Under Cover

Don’t park here

Word on the street is that Dep. Inspector Michael Lau is being pushed out as commander of Chinatown’s Fifth Precinct because police brass thought he was too tough on the illegal police parkers on Mott St.

Lau, who started as a rookie in the Fifth 20 years ago, could not have won any friends nearby at One Police Plaza when he ordered cars towed over the summer. He has privately hinted that his crackdown may have led to his departure, according to one source. A proud graduate of P.S. 2, Lau grew up in the neighborhood and may have been seen as too sympathetic to residents. Guess you can’t take Chinatown out of the boy.

Precinct commanders are rotated every few years, and it would be unusual for a leader change to be made after only a year. Lau, who is in his early 40s, is retiring, according to several neighborhood sources. Lau told Downtown Express in the spring that he began dreaming about joining the force at age 12, when he saw his mother robbed. “I knew what I wanted to do, but I wasn’t sure I could do it,” Lau said in April. “I was a short, Chinese kid, and I never saw a Chinese cop.”

Lau said through an intermediary that he could not speak to UnderCover unless Police Plaza gave the okay. Police spokesperson John Kelly denied our interview request because he said there is no official word yet on Lau’s retirement. But “keep your ear to the ground,” he added.

Susan Stetzer, district manager of Community Board 3, said she doesn’t know if the rumor about Lau being pushed out is true, but the inspector did tell her he was leaving because of family considerations. “I begged him not to retire,” Stetzer said. “He was wonderful on the parking issue.”

Upbeat updates

UnderCover is pleased to report tangible progress on two community issues — call it a Lower Manhattan holiday bonus.

First, Downtowners can happily take “12 shrouded traffic signals” out of their carol of pedestrian perils. After some confusion two weeks ago over which agency was responsible for the lights (both, as it turned out), the state and city Departments of Transportation each did their part to get the traffic signals at the intersection of West St. and Battery Place glowing red and green — and yellow — in time for the holiday weekend.

Second, there was good news this holiday season for Downtown’s crowded classrooms. At P.S. 234, after months of pressure from parents and local officials, the School Construction Authority has given word that it will deliver the new school annex on time in September 2007, not in November 2007 or in 2008 as had been feared.


“Deutsche Bank ends Spitzer probe for $208M” was the Crain’s New York headline last week. The payout may sound like a lot to end outgoing Attorney General Eliot Spitzer’s state investigation into the bank’s mutual fund shenanigans, but Deutsche perhaps thinks of it as a mere $1 million since the Lower Manhattan Development Corp. budgeted $207 million to buy and take down Deutsche’s damaged 130 Liberty St. building across from the World Trade Center site. Something tells us the governor-elect may hear the D-word a few more times after he takes over for George Pataki next week.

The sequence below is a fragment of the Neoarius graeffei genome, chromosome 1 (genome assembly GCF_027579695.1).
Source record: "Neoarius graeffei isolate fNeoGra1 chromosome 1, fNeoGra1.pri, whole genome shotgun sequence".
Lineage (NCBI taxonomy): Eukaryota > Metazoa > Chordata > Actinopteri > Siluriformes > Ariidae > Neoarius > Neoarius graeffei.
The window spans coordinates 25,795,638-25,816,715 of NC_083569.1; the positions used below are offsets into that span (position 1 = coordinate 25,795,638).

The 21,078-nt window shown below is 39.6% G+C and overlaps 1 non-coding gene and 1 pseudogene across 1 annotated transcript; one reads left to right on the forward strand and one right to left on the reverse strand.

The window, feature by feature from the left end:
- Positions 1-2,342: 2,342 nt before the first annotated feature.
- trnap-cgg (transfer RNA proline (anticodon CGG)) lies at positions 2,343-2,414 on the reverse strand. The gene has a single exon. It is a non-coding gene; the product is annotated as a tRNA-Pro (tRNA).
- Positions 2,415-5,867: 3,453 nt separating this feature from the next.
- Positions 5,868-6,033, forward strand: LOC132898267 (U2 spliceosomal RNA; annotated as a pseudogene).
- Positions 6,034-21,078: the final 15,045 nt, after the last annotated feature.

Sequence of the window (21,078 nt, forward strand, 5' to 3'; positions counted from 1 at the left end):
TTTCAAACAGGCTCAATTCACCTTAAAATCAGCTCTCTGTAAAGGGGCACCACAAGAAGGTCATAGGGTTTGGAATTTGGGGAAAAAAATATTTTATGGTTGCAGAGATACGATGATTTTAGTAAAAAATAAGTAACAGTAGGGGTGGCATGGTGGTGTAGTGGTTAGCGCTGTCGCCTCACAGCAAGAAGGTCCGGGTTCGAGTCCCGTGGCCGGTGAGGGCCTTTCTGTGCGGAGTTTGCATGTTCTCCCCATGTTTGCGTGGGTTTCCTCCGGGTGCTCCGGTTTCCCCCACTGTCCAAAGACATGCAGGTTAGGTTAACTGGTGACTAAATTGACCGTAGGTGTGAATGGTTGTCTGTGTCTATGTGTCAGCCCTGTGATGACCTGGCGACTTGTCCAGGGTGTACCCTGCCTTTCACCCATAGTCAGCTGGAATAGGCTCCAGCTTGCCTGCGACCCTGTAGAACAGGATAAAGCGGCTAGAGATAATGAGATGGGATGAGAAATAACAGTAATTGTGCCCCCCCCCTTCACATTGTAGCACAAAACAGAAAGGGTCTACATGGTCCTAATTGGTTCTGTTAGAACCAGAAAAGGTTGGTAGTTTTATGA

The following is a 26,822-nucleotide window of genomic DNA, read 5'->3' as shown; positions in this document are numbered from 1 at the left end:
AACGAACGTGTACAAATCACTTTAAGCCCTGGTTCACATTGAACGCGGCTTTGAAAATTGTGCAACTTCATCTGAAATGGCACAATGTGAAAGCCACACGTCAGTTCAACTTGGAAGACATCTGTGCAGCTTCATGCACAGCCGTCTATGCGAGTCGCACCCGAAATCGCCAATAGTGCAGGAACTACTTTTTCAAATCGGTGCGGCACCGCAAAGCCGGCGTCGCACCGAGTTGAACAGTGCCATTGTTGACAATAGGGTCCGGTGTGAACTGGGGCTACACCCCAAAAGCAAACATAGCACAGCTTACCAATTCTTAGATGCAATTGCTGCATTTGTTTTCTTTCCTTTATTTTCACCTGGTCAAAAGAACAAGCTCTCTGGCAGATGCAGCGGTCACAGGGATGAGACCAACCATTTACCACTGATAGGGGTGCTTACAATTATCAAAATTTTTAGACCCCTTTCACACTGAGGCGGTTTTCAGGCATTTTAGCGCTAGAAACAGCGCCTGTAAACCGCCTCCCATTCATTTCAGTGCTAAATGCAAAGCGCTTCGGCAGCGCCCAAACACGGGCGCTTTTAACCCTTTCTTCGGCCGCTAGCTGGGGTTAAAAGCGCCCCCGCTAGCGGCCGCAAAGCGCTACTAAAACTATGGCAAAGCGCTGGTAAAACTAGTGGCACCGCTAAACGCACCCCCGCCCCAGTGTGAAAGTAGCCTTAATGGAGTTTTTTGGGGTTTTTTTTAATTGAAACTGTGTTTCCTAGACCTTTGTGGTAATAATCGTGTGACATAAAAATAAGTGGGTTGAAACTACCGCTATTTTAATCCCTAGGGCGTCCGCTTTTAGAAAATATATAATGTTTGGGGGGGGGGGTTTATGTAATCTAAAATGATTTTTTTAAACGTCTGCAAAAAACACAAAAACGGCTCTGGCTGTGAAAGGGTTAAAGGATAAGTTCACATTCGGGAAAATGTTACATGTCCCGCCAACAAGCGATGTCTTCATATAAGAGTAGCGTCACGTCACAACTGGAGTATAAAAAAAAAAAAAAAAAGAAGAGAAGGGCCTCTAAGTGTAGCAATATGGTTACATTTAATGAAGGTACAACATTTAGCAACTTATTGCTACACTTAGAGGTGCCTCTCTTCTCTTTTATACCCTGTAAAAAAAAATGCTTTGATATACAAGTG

As for the building, the crew dismantling it is back at full strength. The subcontractor who had pulled most of his workers off the site on Dec.11 (just three days after starting work) came back to the job on Dec. 18. Negotiations continue over the contract dispute that precipitated the walkout, so stay tuned.

Subway snowman

Is there an agency easier to make fun of than the M.T.A. or its subsidiary, New York City Transit? Probably not, but in the holiday spirit, we’d like to wish marketing manager Hillary Feingold and the rest of the Transit staff at 2 Broadway a happy New Year and thank them for the creative holiday card they sent to UnderCover. The card design takes advantage of all the subway lines running Downtown, changing the Lower Manhattan subway map only slightly to trace a snowman with the red and green lines.

Local Net working

It looks like local organizations are embracing Generation Next-style networking. The Lower Manhattan Cultural Council’s holiday card wasn’t a card this year, or even an e-greeting — it was a YouTube video entitled “Art Happens Here.” Meanwhile, Good Old Lower East Side might resist new luxury condos, but the grassroots community group has embraced MySpace. GOLES used the Rupert Murdoch-owned social networking site to promote its boycott of Yellow Rat Bastard and other retail stores owned by alleged slum-boss Henry Ishay.